What inspired this particular post was the U.S. Women’s Open final round. Na Yeon Choi had a triple bogie on the 10th hole. She hit her tee shot left into a hazard. After many minutes of discussion, viewing as many TV camera angles as possible, it was determined that her only option for her next shot, given the point of entry into the hazard, was to go back to the tee and re-load. She didn’t rant and rave, she just hopped on the cart for the ride back to the tee. She placed her ball on the wooden peg, did her usual pre-shot routine, selected her target and made her swing. Her confidence for her tee shot was not shaken, she knew that more than 80 percent of the time, she hits a pretty good ball off the tee and in the general direction of her target. In fact, she played like that her entire round. She knew when she had to make decisions based on percentages. Her very own percentages. She knows her 80/20. Do you?
Here’s the scenario. Your ball has drifted to the right and has come to rest in an adjacent fairway. There are no out-of-bounds stakes, you’re not in a hazard, but the line you have that’s directly to the green has a beautiful meadow of fescue in it. You estimate that it’s about 135 yards away. It looks like it’s about 20 yards wide. Oh, and there’s some rough between the fescue and the front of the green. Your final “guess-timation” to the green is about 160 yards… plus a little elevation…so the total comes to about 170 to the middle of the green and the pin is in the back.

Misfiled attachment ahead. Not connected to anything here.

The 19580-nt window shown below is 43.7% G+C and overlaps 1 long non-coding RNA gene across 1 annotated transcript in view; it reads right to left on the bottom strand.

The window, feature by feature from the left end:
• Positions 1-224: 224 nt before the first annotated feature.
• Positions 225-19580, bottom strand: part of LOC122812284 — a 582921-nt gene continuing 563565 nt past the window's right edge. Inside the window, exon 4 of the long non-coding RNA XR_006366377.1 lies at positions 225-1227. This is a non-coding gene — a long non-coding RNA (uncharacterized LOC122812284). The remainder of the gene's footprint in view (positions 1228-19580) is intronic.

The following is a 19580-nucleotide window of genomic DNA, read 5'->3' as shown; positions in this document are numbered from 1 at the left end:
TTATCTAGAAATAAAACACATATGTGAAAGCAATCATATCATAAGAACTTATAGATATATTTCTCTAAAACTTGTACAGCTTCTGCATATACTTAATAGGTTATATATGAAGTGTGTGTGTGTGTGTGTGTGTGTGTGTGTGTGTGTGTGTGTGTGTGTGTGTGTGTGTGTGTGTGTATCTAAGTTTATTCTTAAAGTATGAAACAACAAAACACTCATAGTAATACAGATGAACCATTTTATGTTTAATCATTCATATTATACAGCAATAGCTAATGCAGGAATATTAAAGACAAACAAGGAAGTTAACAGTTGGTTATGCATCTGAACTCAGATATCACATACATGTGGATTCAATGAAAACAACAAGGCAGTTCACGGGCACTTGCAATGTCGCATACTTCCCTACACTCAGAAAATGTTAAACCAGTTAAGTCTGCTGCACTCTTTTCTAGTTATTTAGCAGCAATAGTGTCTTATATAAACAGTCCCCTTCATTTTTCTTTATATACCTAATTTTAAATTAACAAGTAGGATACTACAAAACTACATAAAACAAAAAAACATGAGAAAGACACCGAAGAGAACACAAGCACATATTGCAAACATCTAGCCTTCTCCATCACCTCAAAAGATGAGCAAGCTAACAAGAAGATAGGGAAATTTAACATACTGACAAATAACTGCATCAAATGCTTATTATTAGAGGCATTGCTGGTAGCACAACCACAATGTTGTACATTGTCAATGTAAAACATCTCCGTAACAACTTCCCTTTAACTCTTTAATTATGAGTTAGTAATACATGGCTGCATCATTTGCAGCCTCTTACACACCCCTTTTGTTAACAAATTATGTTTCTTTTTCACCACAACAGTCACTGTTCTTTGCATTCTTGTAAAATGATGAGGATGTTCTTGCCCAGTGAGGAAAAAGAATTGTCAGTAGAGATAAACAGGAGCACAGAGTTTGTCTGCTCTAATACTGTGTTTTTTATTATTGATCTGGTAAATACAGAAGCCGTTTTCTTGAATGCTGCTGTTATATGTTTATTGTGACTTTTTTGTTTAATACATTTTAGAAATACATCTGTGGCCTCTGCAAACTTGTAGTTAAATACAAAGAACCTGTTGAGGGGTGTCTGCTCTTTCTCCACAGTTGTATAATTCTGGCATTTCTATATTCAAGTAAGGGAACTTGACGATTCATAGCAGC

A shot like this is all carry. The ball has to be in the air for at least 165 yards. The question is…do you have that shot in your bag? Not just on occasion, but on a regular basis. Here’s where the 80/20 rule comes into play. If you can make that shot 80 percent of the time, then give it a go. If your success rate is lower than 80%….choose another shot. Take a look around and see if you can play a shot to the side to avoid the trouble in front. You want to put yourself in a position that gives you the best opportunity to be successful. In order to score better on the course, you want to consider the 80/20 rule as you play. If the shot you have to make falls into the 80 percent bracket, you’re good to go, if not, consider other options.
When you play to your strengths your score will certainly be lower. You’ll have more confidence when you play and you will be more in control of your game than ever before. So if you are faced with a challenging shot, one that you’ve made only one other time before, and you are thinking about “going for it”, consider the 80/20 rule and make a good decision. You will be happy that you did!